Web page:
Composite your photo stock to create perspective and explosive effects in an action-packed image
The following tutorial is for Photoshop enthusiasts looking to take their compositing skills to the next level.
The biggest issue with this type of image is figuring out how to place all the different pieces authentically.
Relighting these using Photoshop adjustment layers helps with integration and enhances a sense of realism.
We’ll also explore how to dodge and burn creatively, match light with colour casts and ultimately create a dynamic atmosphere.
By the end of this tutorial, you will be placing objects in a scene effectively, to tell your compelling story.
The first step is to open a new portrait document, set at 4,400 x 5,600px. Once this is done, open the supplied ‘Background.jpg’, ‘Girl.psd’ and ‘Heli.psd’ files, then layer these into your workspace as you see fit.
Place the elements and scale them so they look realistic. You won’t need to scale the background, just align it suitably. Make the helicopter a bit smaller to match the perspective and increase the scale of your model so she seems closer.
Now replace that boring white sky with something more interesting. Open the supplied ‘Clouds.psd’, copy and paste this into your document and place it behind your ‘Background.jpg’ layer. Remove the existing sky in this layer by selecting it with the Magic Wand then deleting it. Increase the scale of the ‘Cloud.psd’ layer to fit.
Open the supplied ‘GlassShards.psd’, then copy, paste and resize the shard layers individually. This is the longest process in the entire tutorial, as it takes time to create a realistic glass explosion. You will need to vary the sizes and direction of your shard layers. Start comping around the model’s body and try to achieve a look where the model is bursting out of a glass window. Add smaller shards in front of her and larger ones close to her sides.
Now you need to add more realism to make the window look like it’s shattering. To create this effect, all you need is a white brush with a hard edge. Set a small brush size so it feels like you are drawing with pencil on paper. Open the supplied ‘broken_glass.psd’. What you need to do is create a similar design. For the sake of time, just create a new layer and trace over this image if you would like to get a feel for the effect.
We are warping the background because we need it to look like a window reflection. Most reflections have a slight curvature, so activate the Liquify filter and begin editing the ‘Background.jpg’ layer, keeping in mind how you are affecting direction. The top of the building to the left has been cut off, but you will need to trim a bit more off the top to make it look like there is a roof. Use the Pen Path tool to select the top part of the building precisely then delete what you have selected. Your building should now look normal.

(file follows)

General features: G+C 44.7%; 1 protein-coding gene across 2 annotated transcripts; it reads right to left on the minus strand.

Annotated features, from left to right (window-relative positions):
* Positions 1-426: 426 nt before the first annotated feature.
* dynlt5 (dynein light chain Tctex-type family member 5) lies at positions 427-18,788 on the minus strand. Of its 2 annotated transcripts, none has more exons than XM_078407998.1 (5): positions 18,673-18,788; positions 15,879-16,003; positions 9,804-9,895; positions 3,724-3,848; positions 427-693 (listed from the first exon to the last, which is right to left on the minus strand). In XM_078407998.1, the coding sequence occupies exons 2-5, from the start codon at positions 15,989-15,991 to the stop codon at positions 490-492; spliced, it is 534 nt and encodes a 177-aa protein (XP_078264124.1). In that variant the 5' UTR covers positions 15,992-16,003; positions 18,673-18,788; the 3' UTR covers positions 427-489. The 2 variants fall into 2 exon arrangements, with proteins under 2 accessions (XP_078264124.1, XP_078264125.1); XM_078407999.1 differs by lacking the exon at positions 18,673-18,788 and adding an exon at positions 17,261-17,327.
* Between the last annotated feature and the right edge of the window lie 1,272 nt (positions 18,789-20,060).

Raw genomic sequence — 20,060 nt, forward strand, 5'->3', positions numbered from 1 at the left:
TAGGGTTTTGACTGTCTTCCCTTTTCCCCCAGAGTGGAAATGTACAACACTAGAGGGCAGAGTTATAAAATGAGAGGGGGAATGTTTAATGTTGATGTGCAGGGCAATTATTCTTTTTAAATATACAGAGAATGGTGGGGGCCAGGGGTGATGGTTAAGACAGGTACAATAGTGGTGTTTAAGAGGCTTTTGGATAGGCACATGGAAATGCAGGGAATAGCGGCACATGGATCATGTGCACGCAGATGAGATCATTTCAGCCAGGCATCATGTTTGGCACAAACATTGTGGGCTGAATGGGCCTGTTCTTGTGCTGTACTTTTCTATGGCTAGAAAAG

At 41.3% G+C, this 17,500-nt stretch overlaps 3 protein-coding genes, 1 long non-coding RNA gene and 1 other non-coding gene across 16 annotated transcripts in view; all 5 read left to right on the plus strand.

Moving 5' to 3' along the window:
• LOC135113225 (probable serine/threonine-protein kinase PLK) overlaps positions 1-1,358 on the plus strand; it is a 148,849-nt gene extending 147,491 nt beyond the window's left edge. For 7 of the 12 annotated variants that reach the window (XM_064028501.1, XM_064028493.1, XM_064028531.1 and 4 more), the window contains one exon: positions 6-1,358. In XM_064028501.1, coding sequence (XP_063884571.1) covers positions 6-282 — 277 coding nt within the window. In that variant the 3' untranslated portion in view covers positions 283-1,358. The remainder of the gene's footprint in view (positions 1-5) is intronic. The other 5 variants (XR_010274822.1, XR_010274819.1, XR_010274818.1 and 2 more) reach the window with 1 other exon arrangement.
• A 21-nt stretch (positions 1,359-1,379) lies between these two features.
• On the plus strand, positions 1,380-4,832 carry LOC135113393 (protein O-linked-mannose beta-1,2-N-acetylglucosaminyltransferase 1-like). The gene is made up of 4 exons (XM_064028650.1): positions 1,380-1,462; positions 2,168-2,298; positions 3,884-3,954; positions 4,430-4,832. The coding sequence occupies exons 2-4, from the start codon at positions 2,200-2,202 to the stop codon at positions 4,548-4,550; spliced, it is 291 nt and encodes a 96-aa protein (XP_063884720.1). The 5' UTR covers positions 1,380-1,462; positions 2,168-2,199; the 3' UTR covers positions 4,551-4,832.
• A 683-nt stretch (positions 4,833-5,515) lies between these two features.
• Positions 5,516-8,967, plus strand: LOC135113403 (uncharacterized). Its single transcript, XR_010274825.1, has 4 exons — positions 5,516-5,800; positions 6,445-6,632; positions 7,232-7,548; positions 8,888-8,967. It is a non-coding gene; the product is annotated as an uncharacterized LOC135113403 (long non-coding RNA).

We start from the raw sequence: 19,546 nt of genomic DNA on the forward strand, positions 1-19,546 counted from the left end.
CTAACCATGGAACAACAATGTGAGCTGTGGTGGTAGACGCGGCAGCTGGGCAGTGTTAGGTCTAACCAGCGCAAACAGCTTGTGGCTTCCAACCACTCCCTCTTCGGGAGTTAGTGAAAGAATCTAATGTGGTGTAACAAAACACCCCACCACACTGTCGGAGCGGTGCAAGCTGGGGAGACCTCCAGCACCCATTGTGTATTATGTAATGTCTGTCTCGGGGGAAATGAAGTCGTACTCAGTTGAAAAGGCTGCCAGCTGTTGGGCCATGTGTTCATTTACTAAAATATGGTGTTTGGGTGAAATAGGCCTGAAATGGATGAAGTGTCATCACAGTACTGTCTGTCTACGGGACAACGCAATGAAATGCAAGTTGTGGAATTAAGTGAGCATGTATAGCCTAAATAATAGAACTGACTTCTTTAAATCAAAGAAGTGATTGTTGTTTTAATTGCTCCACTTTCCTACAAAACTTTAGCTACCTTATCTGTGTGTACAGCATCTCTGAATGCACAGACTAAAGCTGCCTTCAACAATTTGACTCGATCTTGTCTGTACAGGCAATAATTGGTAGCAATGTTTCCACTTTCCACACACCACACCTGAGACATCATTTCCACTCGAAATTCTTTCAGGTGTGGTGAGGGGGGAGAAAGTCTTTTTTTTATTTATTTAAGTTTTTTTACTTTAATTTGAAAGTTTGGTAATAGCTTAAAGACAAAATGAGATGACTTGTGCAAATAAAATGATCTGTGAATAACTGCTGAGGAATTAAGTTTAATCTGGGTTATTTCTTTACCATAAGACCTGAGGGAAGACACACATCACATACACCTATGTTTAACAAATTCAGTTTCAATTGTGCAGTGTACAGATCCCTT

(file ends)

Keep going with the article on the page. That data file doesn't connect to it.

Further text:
Insert your hand-drawn broken glass layer next to your model. As you duplicate the shatter marks, the layer edges will not match up perfectly. This isn’t a problem, because glass breaks are not always symmetrical. Place these shatter marks so they outline the model’s body. This makes the glass look like it’s shattering outward as the model is bursting through. Use a hard-edged Eraser tool to remove some cracks and give them a sporadic look.
Now we need to create finer pieces of glass spraying everywhere. Do so by opening the supplied ‘GlassDust.psd’, replicate the tiny shards of glass in random order then merge the layers. Descale these pieces, then repeat the process until a dust cloud starts to form. Continue to copy and paste this dust cloud layer into your image and place these new layers randomly, intermingling with the glass shards you created previously.
You will now have your elements placed where you need them. This process has been wholly deliberate and in the following steps we will start to add all the effects and lighting we need to bring the image together. The hardest part is done, so now we are going to focus on the smaller details.
You will need to liquify every image that is shown in the simulated reflection. This includes the ‘Heli.psd’ layer, making it look authentic. Only make subtle edits to your ‘Heli.psd’ layer, otherwise the effect will look exaggerated and fake. You will also need to liquify some of the broken glass layers (not to be confused with your shard layers) so they match. However, here you can be more dramatic when applying the effect. This in fact will add more realism.
We’ll now darken the window and create tinting. Insert an empty layer and fill it with black, setting Opacity at 50% and the blending mode to Soft Light. Manually create a vignette so that the model and helicopter layers are highlighted, darkening the edges of your image. Also darken some the clouds and buildings by creating an empty layer, setting the blending mode to Soft Light, then painting to these with a soft-edged black brush at 20% Opacity.
Click here for part 2 of this tutorial, released 7th April.